Project Status

Project Type:  Borehole Well and Hand Pump

Program: Wells for Masindi / Jinga Uganda

Impact: 342 Served

Project Phase:  In Service - Jun 2015

Functionality Status:  Functional

Last Checkup: 04/22/2024

Project Features

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Community Profile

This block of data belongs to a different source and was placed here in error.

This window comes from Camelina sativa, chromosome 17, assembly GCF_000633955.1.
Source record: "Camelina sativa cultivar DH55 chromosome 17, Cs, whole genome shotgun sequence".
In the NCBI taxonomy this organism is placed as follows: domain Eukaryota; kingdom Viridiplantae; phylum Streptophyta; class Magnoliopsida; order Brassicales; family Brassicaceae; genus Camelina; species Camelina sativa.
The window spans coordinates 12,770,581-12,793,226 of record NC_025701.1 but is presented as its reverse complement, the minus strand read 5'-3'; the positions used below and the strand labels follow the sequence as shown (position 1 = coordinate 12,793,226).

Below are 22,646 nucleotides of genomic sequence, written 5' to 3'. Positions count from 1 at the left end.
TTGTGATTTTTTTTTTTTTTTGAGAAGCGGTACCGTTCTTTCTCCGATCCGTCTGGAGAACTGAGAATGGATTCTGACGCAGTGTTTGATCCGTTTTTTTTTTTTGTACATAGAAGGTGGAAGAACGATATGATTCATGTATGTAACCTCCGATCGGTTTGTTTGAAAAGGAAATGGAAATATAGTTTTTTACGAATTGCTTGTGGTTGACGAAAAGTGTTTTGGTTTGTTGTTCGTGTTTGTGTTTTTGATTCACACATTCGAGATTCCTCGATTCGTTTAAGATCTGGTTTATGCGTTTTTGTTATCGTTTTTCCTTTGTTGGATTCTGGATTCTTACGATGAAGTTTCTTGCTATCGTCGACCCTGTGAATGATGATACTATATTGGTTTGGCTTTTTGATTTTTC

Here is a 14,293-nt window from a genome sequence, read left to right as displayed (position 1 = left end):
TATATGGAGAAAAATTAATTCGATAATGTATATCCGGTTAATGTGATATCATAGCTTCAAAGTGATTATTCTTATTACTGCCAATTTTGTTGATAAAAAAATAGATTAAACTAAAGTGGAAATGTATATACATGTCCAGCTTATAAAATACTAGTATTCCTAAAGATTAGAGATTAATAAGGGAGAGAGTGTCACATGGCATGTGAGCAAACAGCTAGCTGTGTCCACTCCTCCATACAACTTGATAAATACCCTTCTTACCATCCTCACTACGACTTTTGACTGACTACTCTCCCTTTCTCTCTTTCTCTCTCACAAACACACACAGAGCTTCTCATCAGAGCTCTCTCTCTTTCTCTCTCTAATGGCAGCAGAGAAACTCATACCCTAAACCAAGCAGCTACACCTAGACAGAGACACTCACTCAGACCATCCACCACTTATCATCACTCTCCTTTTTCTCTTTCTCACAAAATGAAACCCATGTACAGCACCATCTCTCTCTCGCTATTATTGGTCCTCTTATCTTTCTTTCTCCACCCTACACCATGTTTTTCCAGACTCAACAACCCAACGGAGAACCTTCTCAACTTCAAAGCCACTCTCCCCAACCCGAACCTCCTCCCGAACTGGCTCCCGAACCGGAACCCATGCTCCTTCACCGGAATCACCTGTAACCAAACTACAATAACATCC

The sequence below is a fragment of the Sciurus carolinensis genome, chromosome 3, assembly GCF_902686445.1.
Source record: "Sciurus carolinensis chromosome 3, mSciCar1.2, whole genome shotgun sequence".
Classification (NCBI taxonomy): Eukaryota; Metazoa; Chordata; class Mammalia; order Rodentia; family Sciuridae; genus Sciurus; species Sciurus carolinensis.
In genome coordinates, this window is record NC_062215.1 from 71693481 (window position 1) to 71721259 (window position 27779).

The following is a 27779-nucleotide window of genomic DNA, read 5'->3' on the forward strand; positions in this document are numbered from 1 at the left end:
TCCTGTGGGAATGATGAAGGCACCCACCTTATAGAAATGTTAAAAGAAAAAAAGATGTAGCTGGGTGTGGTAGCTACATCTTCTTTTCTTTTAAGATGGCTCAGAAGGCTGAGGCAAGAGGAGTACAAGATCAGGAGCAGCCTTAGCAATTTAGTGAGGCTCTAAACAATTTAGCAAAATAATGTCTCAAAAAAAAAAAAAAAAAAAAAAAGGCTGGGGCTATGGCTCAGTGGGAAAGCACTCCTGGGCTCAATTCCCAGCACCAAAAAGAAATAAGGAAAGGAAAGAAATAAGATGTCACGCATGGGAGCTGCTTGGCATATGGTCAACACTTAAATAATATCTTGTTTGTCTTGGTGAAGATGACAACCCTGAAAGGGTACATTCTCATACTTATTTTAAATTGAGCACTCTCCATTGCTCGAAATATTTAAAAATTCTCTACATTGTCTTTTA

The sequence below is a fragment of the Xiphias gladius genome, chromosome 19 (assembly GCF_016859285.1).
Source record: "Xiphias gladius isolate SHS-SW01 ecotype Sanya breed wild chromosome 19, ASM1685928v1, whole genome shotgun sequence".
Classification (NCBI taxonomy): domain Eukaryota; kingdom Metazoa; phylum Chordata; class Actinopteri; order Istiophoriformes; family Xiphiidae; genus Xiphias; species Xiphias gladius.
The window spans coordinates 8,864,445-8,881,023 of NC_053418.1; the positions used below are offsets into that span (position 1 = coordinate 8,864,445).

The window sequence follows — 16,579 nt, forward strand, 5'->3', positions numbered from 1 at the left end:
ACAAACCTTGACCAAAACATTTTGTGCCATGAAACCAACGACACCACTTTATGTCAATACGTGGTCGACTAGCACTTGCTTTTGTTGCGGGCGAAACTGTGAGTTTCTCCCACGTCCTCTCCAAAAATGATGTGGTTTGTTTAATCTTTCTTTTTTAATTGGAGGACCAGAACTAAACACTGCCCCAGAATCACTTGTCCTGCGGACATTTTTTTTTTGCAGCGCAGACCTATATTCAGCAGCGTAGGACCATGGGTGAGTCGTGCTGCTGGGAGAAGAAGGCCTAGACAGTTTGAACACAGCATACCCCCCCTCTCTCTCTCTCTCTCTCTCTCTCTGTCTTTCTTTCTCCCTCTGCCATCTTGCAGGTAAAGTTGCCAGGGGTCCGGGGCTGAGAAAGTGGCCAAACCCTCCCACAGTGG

Lamvorongur Community School is a community initiative that started as an early childhood development center and has since graduated to a primary school. Located in Mboira parish, Kigumba sub-county, Kiryandongo district, the school has an enrollment of 342pupils (193girls and 149boys) with one 4stance latrine which is semi permanent and all its classrooms are also semi permanent. Pupils from this school fetch water from a shallow well that was constructed by The Water Trust situated 1.5km away from the school. Mr. Munguaciel David the head teacher of the school says that the community started this school with plans to hand it over to government which has taken long as coding of new schools was suspended by the Ministry of Education. Mr. Kirya Edward the Kiryandongo District Education Officer (DEO) explained that for the district or local government to allocate infrastructure (Latrines, boreholes, classrooms desks) in such schools, government must first take over the school after the Ministry of Education has coded it. He further revealed that his district had played its part and only awaits communication about the grant aiding from the ministry.